In today’s technology driven society, almost everyone has some type of social media account. While most young people think nothing of the reflection your page might have regarding prospective employment, it is estimated that three-quarters of employers look at applicants’ Facebook presence to see what they’re doing outside of work. While CareerBuilder.com estimates approximately 1 in 10 young people have been denied jobs based off their Facebook postings, there are laws that protect a worker’s privacy when it comes to what these employers may take into account when selecting a new hire.
An excerpt from author Steven Sack’s book The Employee Rights Handbook, describes the laws surrounding employer’s growing curiosity to search current and prospective employee’s social media pages: “While no law prohibits employers from searching online social network sites to conduct background checks of job applicants, some states, including New York, have laws prohibiting companies from refusing to hire workers as a result of legally permissible recreational activities (such as the use of alcohol or cigarettes) before or after the work day.”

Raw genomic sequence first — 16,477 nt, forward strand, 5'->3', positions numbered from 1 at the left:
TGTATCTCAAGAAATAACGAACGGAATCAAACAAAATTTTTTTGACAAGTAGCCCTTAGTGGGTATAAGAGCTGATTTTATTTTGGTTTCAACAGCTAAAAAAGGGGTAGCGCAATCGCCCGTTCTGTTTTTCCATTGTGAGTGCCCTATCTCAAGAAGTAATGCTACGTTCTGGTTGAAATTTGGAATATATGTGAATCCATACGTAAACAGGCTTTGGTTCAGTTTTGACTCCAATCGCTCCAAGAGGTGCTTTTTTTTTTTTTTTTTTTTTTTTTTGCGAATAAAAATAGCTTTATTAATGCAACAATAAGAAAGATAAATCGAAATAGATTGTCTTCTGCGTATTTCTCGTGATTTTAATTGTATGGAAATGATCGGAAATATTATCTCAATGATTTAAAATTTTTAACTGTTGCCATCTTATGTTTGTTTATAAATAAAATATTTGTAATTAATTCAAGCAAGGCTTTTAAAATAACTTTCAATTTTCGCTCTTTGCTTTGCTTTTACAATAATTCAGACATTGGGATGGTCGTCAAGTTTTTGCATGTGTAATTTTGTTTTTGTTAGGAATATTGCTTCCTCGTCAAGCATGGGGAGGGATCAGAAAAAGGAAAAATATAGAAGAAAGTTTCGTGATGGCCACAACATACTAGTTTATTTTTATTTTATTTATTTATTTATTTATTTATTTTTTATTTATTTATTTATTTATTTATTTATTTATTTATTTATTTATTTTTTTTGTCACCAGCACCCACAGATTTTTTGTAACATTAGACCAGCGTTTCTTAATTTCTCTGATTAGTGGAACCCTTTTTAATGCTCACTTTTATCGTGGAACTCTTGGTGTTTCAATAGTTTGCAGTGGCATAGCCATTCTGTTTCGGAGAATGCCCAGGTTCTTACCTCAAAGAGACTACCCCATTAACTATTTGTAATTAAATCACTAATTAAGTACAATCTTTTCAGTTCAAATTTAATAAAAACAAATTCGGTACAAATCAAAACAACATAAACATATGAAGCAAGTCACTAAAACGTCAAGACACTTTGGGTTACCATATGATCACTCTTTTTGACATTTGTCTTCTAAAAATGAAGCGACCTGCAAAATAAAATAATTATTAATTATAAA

Sack later advises “Be aware that if you are denied a job because you post negative comments about an employer’s labor practices, this may violate the National Labor Relations Act. You may also have a viable lawsuit resulting from a breach of your privacy rights in this area.” In addition, you may also have protection from the First Amendment, which protects workers from being fired for posting complaints about their jobs or employers. In a recent case, a teenager’s position was revoked by her employer the day before she was to begin work, because she tweeted complaints about the position.
If you feel you have been wrongly denied a job based on your social media presence, or you feel your privacy rights have been violated during your employment, contact Steven Mitchell Sack, an experienced New York employment law attorney. Call (917) 371-8000 or visit www.theemployeeslawyer.com.